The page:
Why was the British Raj founded

The colonization of India and the road to independence

Dharampal-Frick, Gita; Ludwig, Manju

In: Der Bürger im Staat, 59 (2009), No. 3-4. pp. 148-156. ISSN 0007-3121

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Abstract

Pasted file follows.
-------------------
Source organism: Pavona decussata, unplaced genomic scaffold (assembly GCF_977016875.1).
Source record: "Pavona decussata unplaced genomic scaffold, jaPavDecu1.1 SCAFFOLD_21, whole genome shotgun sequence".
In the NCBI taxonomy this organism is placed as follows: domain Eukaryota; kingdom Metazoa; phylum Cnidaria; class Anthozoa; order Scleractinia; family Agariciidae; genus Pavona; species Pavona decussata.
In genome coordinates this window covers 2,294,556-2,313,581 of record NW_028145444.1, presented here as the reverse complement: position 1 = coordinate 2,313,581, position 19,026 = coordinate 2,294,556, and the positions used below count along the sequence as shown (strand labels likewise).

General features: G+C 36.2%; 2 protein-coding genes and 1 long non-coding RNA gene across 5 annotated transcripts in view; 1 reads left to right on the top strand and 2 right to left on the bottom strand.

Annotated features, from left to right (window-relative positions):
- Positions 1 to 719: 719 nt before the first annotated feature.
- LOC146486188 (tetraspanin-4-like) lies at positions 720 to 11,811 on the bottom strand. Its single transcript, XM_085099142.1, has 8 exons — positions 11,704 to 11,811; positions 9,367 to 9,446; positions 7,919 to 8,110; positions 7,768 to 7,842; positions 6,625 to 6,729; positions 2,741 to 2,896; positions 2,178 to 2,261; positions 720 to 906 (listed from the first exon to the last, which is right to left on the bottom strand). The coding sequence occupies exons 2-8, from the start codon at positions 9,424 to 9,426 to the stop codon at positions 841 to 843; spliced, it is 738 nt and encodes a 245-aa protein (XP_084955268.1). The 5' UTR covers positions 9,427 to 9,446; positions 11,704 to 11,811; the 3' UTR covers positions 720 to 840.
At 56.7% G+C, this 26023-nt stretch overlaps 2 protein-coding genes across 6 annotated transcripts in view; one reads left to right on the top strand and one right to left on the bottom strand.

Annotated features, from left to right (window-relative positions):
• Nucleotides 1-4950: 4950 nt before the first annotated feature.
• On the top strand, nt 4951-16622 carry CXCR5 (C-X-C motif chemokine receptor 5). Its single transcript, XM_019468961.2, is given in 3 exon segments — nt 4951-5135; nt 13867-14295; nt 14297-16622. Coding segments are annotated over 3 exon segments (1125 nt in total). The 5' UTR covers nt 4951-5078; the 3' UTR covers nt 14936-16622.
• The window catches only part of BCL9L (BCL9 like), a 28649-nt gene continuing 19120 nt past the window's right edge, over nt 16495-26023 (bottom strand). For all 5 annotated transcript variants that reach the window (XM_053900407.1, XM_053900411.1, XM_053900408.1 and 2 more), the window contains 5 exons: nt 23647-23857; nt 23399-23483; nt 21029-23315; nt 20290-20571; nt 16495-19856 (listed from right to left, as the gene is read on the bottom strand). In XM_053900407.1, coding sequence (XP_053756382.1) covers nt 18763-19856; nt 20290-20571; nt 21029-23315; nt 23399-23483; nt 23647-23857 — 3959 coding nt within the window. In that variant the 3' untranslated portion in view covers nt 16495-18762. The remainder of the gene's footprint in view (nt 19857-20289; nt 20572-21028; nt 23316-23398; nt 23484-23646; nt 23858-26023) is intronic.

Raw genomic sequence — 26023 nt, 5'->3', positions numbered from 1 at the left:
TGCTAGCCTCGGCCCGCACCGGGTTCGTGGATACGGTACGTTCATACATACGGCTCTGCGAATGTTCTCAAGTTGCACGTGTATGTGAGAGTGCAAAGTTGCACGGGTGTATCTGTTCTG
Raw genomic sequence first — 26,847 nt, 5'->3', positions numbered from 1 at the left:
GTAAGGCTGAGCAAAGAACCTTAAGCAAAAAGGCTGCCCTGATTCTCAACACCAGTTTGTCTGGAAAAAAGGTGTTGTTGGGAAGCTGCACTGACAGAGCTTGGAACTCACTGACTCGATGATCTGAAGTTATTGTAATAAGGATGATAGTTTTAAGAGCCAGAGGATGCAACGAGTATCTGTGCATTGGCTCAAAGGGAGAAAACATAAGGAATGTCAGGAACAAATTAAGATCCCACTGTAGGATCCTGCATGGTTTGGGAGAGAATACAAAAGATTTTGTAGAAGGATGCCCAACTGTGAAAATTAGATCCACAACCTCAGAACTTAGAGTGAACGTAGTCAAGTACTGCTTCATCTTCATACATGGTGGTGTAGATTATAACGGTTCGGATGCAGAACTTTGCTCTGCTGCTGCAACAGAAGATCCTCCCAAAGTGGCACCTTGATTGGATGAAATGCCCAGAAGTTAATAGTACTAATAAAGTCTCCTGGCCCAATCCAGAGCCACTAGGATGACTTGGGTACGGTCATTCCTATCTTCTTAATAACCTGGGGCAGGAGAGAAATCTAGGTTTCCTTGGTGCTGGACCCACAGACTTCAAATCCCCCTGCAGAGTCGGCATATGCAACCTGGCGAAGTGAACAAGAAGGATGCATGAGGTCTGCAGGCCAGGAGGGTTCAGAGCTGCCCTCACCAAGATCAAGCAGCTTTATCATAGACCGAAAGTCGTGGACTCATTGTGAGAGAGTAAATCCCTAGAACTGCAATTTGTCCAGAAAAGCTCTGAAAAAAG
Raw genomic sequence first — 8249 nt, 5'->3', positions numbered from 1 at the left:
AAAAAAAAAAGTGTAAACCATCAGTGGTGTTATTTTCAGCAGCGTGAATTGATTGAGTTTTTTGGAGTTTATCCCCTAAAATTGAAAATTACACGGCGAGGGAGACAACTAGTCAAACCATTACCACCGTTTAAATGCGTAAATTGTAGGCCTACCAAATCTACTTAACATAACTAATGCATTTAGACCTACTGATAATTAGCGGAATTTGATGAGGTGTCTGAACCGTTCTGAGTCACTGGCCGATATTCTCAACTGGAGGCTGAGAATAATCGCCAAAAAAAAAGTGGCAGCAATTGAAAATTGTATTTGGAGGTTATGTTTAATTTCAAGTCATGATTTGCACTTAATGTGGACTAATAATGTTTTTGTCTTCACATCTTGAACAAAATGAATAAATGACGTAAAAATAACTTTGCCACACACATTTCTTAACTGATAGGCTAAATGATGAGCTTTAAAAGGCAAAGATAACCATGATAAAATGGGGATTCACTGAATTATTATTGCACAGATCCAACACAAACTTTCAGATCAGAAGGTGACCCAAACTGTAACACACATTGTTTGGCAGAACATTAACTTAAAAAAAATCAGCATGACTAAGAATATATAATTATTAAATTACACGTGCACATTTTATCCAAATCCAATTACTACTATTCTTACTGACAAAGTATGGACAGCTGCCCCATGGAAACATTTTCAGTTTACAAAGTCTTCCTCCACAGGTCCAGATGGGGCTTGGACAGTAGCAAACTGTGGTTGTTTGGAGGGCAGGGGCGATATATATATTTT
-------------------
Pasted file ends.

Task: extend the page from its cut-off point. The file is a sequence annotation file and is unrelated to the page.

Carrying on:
India's independence in 1947 was a key event of the 20th century and the beginning of the end of Europe's colonial empires. The colonization of India took place in several steps. It began in the 17th century with the bases established by the East India Company, which gave England the monopoly of trade in South Asia. The change from a base colony to a ruling colony broke with the historical development of the subcontinent and brought about a radical upheaval in political and social structures. The British legitimized their foreign rule with "Indian otherness". The Indian population became the mere object of colonial policy, which supposedly followed a benevolent reform policy. The British Raj comprised what is now India, Pakistan and Bangladesh and was finally placed under the British Crown in 1857. The subcontinent was systematically "reformed" with the help of the legal and administrative apparatus and pressed the caste system into an even more rigid scheme. The collaboration with Indian elites - true to the strategy of domination of divide et impera - contributed to the marginalization of other groups. The Indian National Congress (INC), founded in 1885, is considered to be the origin of Indian independence efforts. Initially, the political efforts of the National Congress were carried out within the framework of the colonial order. Only Mahatma Gandhi was able to mobilize the broad population with his resistance movement against foreign rule and question the legitimacy of the British. India's independence was declared on August 15, 1947. The simultaneous founding of the Muslim state of Pakistan was experienced as a traumatic division of the subcontinent and resulted in ongoing conflicts. The colonial legacy - so the conclusion of Gita Dharampal-Frick and Manju Ludwig - casts its long shadow over many areas of Indian society, which is still shaped by the colonial constructs today.